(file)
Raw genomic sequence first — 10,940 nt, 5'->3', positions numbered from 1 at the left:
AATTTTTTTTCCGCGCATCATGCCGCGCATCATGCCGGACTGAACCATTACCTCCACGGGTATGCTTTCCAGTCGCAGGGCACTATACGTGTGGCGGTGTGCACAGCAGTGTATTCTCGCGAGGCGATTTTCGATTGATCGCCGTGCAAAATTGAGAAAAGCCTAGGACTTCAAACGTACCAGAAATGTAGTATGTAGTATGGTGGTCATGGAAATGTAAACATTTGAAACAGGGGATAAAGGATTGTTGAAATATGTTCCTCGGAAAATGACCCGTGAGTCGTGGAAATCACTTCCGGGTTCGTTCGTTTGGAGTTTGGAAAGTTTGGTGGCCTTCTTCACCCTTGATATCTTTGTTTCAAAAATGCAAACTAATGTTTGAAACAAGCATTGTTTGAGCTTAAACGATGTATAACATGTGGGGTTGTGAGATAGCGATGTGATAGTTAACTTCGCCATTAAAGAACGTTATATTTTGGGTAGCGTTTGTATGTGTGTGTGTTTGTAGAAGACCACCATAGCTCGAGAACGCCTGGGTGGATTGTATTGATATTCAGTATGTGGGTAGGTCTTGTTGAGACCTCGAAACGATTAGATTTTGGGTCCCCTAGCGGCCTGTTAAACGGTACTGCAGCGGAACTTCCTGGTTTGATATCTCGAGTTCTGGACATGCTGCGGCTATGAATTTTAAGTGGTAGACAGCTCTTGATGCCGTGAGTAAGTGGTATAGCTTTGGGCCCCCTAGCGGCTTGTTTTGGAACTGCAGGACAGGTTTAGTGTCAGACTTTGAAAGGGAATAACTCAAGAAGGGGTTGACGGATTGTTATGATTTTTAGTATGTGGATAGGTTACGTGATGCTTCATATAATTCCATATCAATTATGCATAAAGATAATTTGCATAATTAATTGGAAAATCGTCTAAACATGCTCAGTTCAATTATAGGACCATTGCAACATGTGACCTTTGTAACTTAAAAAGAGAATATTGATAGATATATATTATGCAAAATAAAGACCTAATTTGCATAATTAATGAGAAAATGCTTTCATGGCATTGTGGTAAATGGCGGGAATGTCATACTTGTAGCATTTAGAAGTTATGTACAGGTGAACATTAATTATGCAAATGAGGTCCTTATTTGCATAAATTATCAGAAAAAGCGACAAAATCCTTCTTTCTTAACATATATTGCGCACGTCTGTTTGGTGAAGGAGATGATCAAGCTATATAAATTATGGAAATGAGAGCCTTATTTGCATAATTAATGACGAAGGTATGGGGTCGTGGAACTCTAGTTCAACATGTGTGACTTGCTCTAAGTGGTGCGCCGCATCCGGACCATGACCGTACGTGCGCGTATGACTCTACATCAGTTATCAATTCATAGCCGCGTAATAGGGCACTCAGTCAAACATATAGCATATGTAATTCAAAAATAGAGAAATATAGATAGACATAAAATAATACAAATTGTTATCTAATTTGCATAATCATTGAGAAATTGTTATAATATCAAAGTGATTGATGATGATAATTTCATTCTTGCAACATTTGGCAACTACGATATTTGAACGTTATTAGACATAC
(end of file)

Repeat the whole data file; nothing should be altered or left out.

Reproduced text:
Raw genomic sequence first — 10,940 nt, 5'->3', positions numbered from 1 at the left:
AATTTTTTTTCCGCGCATCATGCCGCGCATCATGCCGGACTGAACCATTACCTCCACGGGTATGCTTTCCAGTCGCAGGGCACTATACGTGTGGCGGTGTGCACAGCAGTGTATTCTCGCGAGGCGATTTTCGATTGATCGCCGTGCAAAATTGAGAAAAGCCTAGGACTTCAAACGTACCAGAAATGTAGTATGTAGTATGGTGGTCATGGAAATGTAAACATTTGAAACAGGGGATAAAGGATTGTTGAAATATGTTCCTCGGAAAATGACCCGTGAGTCGTGGAAATCACTTCCGGGTTCGTTCGTTTGGAGTTTGGAAAGTTTGGTGGCCTTCTTCACCCTTGATATCTTTGTTTCAAAAATGCAAACTAATGTTTGAAACAAGCATTGTTTGAGCTTAAACGATGTATAACATGTGGGGTTGTGAGATAGCGATGTGATAGTTAACTTCGCCATTAAAGAACGTTATATTTTGGGTAGCGTTTGTATGTGTGTGTGTTTGTAGAAGACCACCATAGCTCGAGAACGCCTGGGTGGATTGTATTGATATTCAGTATGTGGGTAGGTCTTGTTGAGACCTCGAAACGATTAGATTTTGGGTCCCCTAGCGGCCTGTTAAACGGTACTGCAGCGGAACTTCCTGGTTTGATATCTCGAGTTCTGGACATGCTGCGGCTATGAATTTTAAGTGGTAGACAGCTCTTGATGCCGTGAGTAAGTGGTATAGCTTTGGGCCCCCTAGCGGCTTGTTTTGGAACTGCAGGACAGGTTTAGTGTCAGACTTTGAAAGGGAATAACTCAAGAAGGGGTTGACGGATTGTTATGATTTTTAGTATGTGGATAGGTTACGTGATGCTTCATATAATTCCATATCAATTATGCATAAAGATAATTTGCATAATTAATTGGAAAATCGTCTAAACATGCTCAGTTCAATTATAGGACCATTGCAACATGTGACCTTTGTAACTTAAAAAGAGAATATTGATAGATATATATTATGCAAAATAAAGACCTAATTTGCATAATTAATGAGAAAATGCTTTCATGGCATTGTGGTAAATGGCGGGAATGTCATACTTGTAGCATTTAGAAGTTATGTACAGGTGAACATTAATTATGCAAATGAGGTCCTTATTTGCATAAATTATCAGAAAAAGCGACAAAATCCTTCTTTCTTAACATATATTGCGCACGTCTGTTTGGTGAAGGAGATGATCAAGCTATATAAATTATGGAAATGAGAGCCTTATTTGCATAATTAATGACGAAGGTATGGGGTCGTGGAACTCTAGTTCAACATGTGTGACTTGCTCTAAGTGGTGCGCCGCATCCGGACCATGACCGTACGTGCGCGTATGACTCTACATCAGTTATCAATTCATAGCCGCGTAATAGGGCACTCAGTCAAACATATAGCATATGTAATTCAAAAATAGAGAAATATAGATAGACATAAAATAATACAAATTGTTATCTAATTTGCATAATCATTGAGAAATTGTTATAATATCAAAGTGATTGATGATGATAATTTCATTCTTGCAACATTTGGCAACTACGATATTTGAACGTTATTAGACATAC